Column: Ryan Braun wins appeal, but reputation still not cleared

By Chad Hollis

On Thursday, Major League Baseball arbitrator Shyam Das overturned National League MVP Ryan Braun’s 50-game suspension for testing positive for elevated levels of testosterone. Naturally, Braun is ecstatic about the verdict — he gets to keep his MVP award and will play a complete season. On the other hand, the MLB is furious. This is the first time that any player has successfully beat an MLB-imposed sanction and could mark the beginning of a new era of baseball politics. The MLB is trying to set harsher punishments for substance abuse in order to eliminate the problem from the league, and Braun’s appeal shows that the league has less power than it anticipated.

The MLB is still struggling to break away from the tainted steroid era, and Braun was supposed to be the face of the future. He’s a mild-mannered and hardworking outfielder who helped lead the Milwuakee Brewers to the National League Championship last season.

Now, Braun’s legacy is permanently tainted.

In Braun’s failed test, he had a 20/1 ratio of testosterone to epitestosterone. Normal adult men usually have anywhere from a 1:1 to a 4:1 ratio. In addition to high levels, the test also found traces of synthetic testosterone in his system. To put it simply, Braun had more testosterone than Marion Jones.

According to ESPN, Braun’s sample was not immediately sent to the lab for analysis. The handler did not make it to FedEx before it closed on a Saturday evening and kept the sample in a cool place at his house until Monday morning. When the sample arrived at the lab, all of the seals were fully intact, and it did not appear to have been tampered with.

Although the collector made the correct decision, Braun and his legal team claimed that MLB policy states that the sample must be delivered to FedEx immediately after collection. Because of this breech in procedure, the arbitrator ruled in favor of Braun and granted the appeal.

I’m not claiming that Braun is guilty. I have no idea what would have caused him to have such high levels of testosterone, but I know he’s passed over 20 previous drug tests in his career. He adamantly claims that he’s innocent, so I’ll give him the benefit of the doubt. Yesterday’s decision, however, does not clear his name.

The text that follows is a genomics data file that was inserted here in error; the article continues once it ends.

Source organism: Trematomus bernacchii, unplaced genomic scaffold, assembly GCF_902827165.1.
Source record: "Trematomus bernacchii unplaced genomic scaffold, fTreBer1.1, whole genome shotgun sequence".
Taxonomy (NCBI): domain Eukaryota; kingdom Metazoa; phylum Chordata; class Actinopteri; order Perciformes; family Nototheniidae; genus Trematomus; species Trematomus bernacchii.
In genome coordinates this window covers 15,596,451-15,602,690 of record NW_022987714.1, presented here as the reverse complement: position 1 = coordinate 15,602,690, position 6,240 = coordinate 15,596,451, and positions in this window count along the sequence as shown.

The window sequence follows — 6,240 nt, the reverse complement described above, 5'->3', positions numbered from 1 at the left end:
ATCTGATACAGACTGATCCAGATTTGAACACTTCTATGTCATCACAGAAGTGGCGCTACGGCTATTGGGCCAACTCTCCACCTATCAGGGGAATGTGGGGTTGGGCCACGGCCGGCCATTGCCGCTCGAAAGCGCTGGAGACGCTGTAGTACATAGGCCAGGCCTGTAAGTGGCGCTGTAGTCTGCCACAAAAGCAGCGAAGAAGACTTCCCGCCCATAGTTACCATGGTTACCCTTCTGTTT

Braun’s case is very similar to O.J. Simpson’s murder trial. Obviously the stakes are much lower, but like O.J., Braun won because of a technicality. Although Braun avoided sanctions, he failed to prove his innocence. Now, for the rest of his career, Braun will have to deal with suspicion and doubt from players, fans and league officials.

Because Braun failed to prove his innocence, I’m starting to doubt the integrity of the MLB. I grew up idolizing players like Berry Bonds, Sammy Sosa and Rodger Clemens. I watched all of their games and wanted to grow up to be just like them. As each one became involved in some sort of cheating scandal, I slowly started to lose faith in the league.

When I was watching Ryan Braun last season, I saw a glimmering ray of hope. He could slam home runs, and his biceps didn’t resemble cantaloupes. He was a force at the plate but athletic enough to make great plays in the field. When I saw him play, I never once compared him to Bonds or McGwire. I thought we’d finally reached an era where baseball players didn’t have to use steroids to compete in the league.

Now, I don’t know what to think. If Braun truly is guilty, it proves that players can’t compete without some sort of banned substance. If everyone else around you is doing steroids, you have two choices. You can either get pushed out of the league because you’re not strong enough, or you can take your choice of banned substances to save your job. It’s easy to say that you would take the high road when you’re an outsider like me, but would you change your mind if your career were at stake?

Regardless of Braun’s innocence, we should use this decision as an opportunity to analyze the current substance abuse of professional sports. We need to remember that athletes are role models for millions of kids across the country, and we need to hold them to high standards. We need to build a culture in which we respect an athlete’s character as much as his ability to hit a curveball. If we as fans demand a higher standard, we can finally leave the steroid era behind us.

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